Deeper Regional Banking Crisis Unlikely after Triple Failure: Kiplinger Economic Forecasts

Lending could still contract, while financial regulators want more oversight of non-banks.

Person walking in front of First Republic Bank headquarters in San Francisco
(Image credit: Justin Sullivan/Getty Images)

Our highly experienced Kiplinger Letter team produces regular forecasts on the banking and finance sectors to help you make better decisions about your investment and personal finances (Get a free issue of The Kiplinger Letter or subscribe.) You will always get them first by subscribing, but we will publish many (but not all) of the forecasts a few days afterward online. Here’s the latest forecast… 

The failure of First Republic Bank has once again sparked concerns about the U.S. financial system. Bank regulators have taken control of First Republic and sold most of its operations to JPMorgan Chase & Co (JPM (opens in new tab)).

This marks the third failure of a large regional bank since mid-March. There are some parallels between First Republic and Silicon Valley Bank, both of which catered to high-net-worth individuals and had an unusually high share of deposits above the $250,000 Federal Deposit Insurance Corporation (FDIC) limit. 

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As a result, many depositors moved their funds to larger banks when turmoil hit this spring. A crisis among regional banks still seems unlikely.

What’s next for the banking sector?

While headwinds will continue to plague the industry, vulnerability to rising interest rates varies greatly by bank. Those most at risk: Banks that benefited from a flood of customer deposits during the pandemic and used it to provide cheap mortgages to wealthy customers or buy long-term bonds. But no matter what, bank lending will contract, another source of drag on U.S. economic growth this year. 

Financial regulators want to toughen oversight of nonbanks. The FSOC (opens in new tab) (Financial Stability Oversight Council) has announced a series of proposals to strengthen the process by which investment managers, insurers, hedge funds and other nonbank financial firms are designated as systemically important. For now, the label, which allows for extra oversight, applies only to the nation’s largest banks.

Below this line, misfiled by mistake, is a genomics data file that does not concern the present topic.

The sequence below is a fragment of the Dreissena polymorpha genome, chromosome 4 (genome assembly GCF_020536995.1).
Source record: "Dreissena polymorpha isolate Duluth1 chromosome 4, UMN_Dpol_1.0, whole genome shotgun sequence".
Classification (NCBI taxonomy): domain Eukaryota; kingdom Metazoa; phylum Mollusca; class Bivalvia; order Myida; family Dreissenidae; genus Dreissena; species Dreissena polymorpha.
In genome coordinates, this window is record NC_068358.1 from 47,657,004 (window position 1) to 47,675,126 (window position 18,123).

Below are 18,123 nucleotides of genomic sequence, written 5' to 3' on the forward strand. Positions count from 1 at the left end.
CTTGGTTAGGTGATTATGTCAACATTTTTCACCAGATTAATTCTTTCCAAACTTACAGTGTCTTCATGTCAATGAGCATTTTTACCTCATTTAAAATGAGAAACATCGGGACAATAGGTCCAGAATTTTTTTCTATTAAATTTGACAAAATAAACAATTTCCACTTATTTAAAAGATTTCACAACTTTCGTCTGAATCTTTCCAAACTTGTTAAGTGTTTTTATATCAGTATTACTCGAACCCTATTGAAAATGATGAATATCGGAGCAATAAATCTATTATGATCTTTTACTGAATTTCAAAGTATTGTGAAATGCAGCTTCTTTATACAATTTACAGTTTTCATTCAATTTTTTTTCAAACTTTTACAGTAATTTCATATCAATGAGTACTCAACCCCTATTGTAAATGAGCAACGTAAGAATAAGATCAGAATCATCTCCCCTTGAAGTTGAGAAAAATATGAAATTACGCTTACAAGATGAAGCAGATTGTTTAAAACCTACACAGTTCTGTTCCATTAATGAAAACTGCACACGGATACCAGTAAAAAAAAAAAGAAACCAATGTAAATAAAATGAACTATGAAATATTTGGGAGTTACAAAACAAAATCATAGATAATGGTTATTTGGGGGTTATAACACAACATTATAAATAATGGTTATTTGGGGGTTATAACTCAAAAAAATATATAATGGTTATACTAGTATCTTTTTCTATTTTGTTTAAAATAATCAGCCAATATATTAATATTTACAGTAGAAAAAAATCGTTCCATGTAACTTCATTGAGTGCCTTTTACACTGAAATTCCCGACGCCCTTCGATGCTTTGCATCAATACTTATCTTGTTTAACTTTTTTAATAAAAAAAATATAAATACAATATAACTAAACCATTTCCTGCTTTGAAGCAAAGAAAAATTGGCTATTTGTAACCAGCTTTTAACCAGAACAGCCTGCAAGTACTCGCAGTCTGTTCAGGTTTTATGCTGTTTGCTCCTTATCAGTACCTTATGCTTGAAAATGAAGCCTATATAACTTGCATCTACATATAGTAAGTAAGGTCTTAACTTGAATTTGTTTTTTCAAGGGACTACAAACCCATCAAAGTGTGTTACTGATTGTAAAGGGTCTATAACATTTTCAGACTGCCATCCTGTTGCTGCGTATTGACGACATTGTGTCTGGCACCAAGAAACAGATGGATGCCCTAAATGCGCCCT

What rules could change?

A few Trump-era changes would be reversed, specifically, 2019 requirements that forced regulators to wait several years before designating a particular institution as systemically important. The new rules introduce a variety of metrics for regulators to determine whether a company’s distress could threaten U.S. financial stability.

Nonbank financial companies are opposed, arguing the rules should focus on specific activities rather than companies. Three large insurers — AIG, MetLife (MET (opens in new tab)) and Prudential — plus GE Capital (GE (opens in new tab)) were initially considered systemically important after the 2008 financial crisis. All four have since been freed from that status.

This forecast first appeared in the The Kiplinger Letter. Since 1925, the Letter has helped millions of business executives and investors profit by providing reliable forecasts on business and the economy, as well as what to expect from Washington.  Get a free issue of The Kiplinger Letter or subscribe.   

Rodrigo Sermeño
, The Kiplinger Letter

Rodrigo Sermeño covers the financial services, housing, small business, and cryptocurrency industries for The Kiplinger Letter. Before joining Kiplinger in 2014, he worked for several think tanks and non-profit organizations in Washington, D.C., including the New America Foundation, the Streit Council, and the Arca Foundation. Rodrigo graduated from George Mason University with a bachelor's degree in international affairs. He also holds a master's in public policy from George Mason University's Schar School of Policy and Government.